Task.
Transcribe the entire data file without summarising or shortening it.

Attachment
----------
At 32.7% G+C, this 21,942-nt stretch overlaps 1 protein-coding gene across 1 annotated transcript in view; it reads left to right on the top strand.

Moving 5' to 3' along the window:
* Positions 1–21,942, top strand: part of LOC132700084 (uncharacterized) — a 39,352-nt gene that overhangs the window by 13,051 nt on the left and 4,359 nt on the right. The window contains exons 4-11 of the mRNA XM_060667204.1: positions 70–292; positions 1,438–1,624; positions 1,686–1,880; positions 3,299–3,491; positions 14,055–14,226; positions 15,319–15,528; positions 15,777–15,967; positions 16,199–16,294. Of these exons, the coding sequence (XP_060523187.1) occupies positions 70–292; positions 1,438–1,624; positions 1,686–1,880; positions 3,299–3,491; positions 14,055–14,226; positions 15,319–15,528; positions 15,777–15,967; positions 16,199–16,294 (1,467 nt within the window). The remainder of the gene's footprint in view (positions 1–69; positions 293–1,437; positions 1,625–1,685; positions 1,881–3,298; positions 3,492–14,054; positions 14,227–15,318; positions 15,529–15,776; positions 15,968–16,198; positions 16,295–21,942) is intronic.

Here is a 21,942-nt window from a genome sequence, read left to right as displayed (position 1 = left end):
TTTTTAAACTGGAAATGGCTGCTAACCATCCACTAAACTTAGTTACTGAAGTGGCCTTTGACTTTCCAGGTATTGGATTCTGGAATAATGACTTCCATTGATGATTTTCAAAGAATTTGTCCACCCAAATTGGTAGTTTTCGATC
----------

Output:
At 32.7% G+C, this 21,942-nt stretch overlaps 1 protein-coding gene across 1 annotated transcript in view; it reads left to right on the top strand.

Moving 5' to 3' along the window:
* Positions 1–21,942, top strand: part of LOC132700084 (uncharacterized) — a 39,352-nt gene that overhangs the window by 13,051 nt on the left and 4,359 nt on the right. The window contains exons 4-11 of the mRNA XM_060667204.1: positions 70–292; positions 1,438–1,624; positions 1,686–1,880; positions 3,299–3,491; positions 14,055–14,226; positions 15,319–15,528; positions 15,777–15,967; positions 16,199–16,294. Of these exons, the coding sequence (XP_060523187.1) occupies positions 70–292; positions 1,438–1,624; positions 1,686–1,880; positions 3,299–3,491; positions 14,055–14,226; positions 15,319–15,528; positions 15,777–15,967; positions 16,199–16,294 (1,467 nt within the window). The remainder of the gene's footprint in view (positions 1–69; positions 293–1,437; positions 1,625–1,685; positions 1,881–3,298; positions 3,492–14,054; positions 14,227–15,318; positions 15,529–15,776; positions 15,968–16,198; positions 16,295–21,942) is intronic.

Here is a 21,942-nt window from a genome sequence, read left to right as displayed (position 1 = left end):
TTTTTAAACTGGAAATGGCTGCTAACCATCCACTAAACTTAGTTACTGAAGTGGCCTTTGACTTTCCAGGTATTGGATTCTGGAATAATGACTTCCATTGATGATTTTCAAAGAATTTGTCCACCCAAATTGGTAGTTTTCGATC